LOS ANGELES – Students from wealthy families are overrepresented in the US highly selective private colleges, a new study has found.
The study, published Monday by Opportunity Insights, a group of researchers and policy analysts at Harvard University, shows that students with parents in the top 1 percent income level are more than twice as likely to attend an elite private university than those from middle-class families with comparable SAT and ACT scores.
The study looked at 12 colleges from the “Ivy League Plus” group, including the eight Ivy League schools, and Stanford University, the Massachusetts Institute of Technology, Duke University, and the University of Chicago.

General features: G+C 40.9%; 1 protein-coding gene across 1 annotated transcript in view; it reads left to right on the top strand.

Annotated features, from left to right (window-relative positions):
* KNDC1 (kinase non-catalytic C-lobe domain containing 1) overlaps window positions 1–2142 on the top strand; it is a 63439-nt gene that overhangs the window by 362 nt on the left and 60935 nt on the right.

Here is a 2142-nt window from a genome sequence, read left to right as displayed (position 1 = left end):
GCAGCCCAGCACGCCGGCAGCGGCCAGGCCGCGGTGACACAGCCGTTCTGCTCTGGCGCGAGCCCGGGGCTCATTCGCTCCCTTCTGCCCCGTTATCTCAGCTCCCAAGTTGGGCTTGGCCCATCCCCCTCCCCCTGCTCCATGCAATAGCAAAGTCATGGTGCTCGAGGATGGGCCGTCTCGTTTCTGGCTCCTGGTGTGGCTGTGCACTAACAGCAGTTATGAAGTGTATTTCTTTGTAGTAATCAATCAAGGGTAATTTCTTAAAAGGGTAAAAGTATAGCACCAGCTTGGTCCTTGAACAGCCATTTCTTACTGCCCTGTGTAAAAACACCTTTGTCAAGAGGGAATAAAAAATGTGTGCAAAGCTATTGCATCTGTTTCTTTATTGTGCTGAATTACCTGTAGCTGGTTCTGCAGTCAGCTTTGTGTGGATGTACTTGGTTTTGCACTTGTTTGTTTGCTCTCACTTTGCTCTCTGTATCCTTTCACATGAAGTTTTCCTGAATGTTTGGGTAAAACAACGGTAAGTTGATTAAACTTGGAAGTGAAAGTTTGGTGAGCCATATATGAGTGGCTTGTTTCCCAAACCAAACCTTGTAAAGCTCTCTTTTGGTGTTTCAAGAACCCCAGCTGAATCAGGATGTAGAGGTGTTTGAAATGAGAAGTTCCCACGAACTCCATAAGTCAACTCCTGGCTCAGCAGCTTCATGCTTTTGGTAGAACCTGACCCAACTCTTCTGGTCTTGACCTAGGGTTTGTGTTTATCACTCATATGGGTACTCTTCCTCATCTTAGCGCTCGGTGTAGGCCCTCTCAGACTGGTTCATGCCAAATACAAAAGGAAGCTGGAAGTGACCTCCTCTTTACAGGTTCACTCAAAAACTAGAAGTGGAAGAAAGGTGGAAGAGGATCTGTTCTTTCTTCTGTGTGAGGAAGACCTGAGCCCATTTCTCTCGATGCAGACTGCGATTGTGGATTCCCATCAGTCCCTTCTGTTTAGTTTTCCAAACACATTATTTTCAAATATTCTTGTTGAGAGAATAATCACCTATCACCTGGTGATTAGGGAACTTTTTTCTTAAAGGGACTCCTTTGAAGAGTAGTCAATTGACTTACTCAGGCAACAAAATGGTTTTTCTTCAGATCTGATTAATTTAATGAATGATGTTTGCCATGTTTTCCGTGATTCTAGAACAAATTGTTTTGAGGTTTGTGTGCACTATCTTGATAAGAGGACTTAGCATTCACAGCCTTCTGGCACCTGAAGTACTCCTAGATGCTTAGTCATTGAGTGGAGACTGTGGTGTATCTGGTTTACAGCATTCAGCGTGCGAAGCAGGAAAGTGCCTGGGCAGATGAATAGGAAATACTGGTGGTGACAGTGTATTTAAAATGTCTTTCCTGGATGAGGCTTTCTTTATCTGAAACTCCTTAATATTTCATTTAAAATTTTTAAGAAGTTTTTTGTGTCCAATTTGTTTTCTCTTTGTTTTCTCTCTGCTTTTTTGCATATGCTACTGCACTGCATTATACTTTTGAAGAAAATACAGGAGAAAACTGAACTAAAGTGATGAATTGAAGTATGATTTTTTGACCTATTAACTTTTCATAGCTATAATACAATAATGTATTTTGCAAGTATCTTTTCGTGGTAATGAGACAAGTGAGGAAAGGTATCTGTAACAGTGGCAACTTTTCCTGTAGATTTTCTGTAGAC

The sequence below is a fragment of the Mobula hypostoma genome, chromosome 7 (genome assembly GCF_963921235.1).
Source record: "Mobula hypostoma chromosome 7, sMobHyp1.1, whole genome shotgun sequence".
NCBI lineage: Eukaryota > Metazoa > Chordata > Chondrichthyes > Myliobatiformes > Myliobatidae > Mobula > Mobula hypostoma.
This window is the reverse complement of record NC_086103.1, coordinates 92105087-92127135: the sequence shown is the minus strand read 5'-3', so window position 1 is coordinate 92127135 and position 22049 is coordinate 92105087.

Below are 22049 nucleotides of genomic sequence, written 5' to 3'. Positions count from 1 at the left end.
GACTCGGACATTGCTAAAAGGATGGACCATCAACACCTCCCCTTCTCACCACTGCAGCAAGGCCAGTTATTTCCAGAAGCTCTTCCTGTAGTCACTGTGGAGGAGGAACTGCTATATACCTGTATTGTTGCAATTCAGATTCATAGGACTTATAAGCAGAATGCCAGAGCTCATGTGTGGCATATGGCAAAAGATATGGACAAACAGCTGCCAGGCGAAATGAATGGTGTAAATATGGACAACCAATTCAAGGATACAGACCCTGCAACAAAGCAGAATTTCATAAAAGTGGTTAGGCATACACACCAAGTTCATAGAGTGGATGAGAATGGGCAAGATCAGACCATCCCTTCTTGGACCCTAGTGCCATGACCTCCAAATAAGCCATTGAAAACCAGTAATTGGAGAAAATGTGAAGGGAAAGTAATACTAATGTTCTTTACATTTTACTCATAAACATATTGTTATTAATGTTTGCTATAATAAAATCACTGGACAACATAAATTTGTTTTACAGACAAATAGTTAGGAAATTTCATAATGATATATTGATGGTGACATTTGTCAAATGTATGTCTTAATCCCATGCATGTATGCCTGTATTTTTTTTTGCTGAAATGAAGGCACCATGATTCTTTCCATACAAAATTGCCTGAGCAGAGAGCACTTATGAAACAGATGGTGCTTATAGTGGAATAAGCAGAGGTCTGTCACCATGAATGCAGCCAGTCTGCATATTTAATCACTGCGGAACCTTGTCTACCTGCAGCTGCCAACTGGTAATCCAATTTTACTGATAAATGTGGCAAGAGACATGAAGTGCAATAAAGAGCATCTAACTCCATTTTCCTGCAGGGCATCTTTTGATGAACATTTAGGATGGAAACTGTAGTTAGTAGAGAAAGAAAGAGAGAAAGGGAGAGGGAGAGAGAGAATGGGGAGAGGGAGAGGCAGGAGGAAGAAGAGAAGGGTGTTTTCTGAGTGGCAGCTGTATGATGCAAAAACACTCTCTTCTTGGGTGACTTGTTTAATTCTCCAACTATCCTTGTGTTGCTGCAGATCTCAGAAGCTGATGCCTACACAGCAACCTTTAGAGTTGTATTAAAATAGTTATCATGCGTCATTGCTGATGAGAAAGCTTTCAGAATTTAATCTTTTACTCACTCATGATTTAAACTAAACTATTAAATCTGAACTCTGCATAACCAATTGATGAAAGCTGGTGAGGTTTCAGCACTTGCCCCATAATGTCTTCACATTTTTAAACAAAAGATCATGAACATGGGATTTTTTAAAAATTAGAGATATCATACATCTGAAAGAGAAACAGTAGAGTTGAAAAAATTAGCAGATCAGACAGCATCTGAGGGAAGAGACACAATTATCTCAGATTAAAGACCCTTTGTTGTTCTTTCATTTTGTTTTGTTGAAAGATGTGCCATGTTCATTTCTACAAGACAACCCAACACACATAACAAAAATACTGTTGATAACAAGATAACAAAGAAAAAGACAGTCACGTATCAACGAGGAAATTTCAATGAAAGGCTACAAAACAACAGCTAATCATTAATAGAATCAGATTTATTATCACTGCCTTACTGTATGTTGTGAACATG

The researchers analyzed anonymous admissions data linked to income tax records from 1999 to 2015 and SAT and ACT test scores from 2001 to 2015. They defined the top 1 percent as having an annual income of over 611,000 US dollars.
In contrast, children from high-income families have no admissions advantage at flagship public colleges, the study found.
According to the study, high-income admissions advantage at private colleges is mainly driven by three factors.
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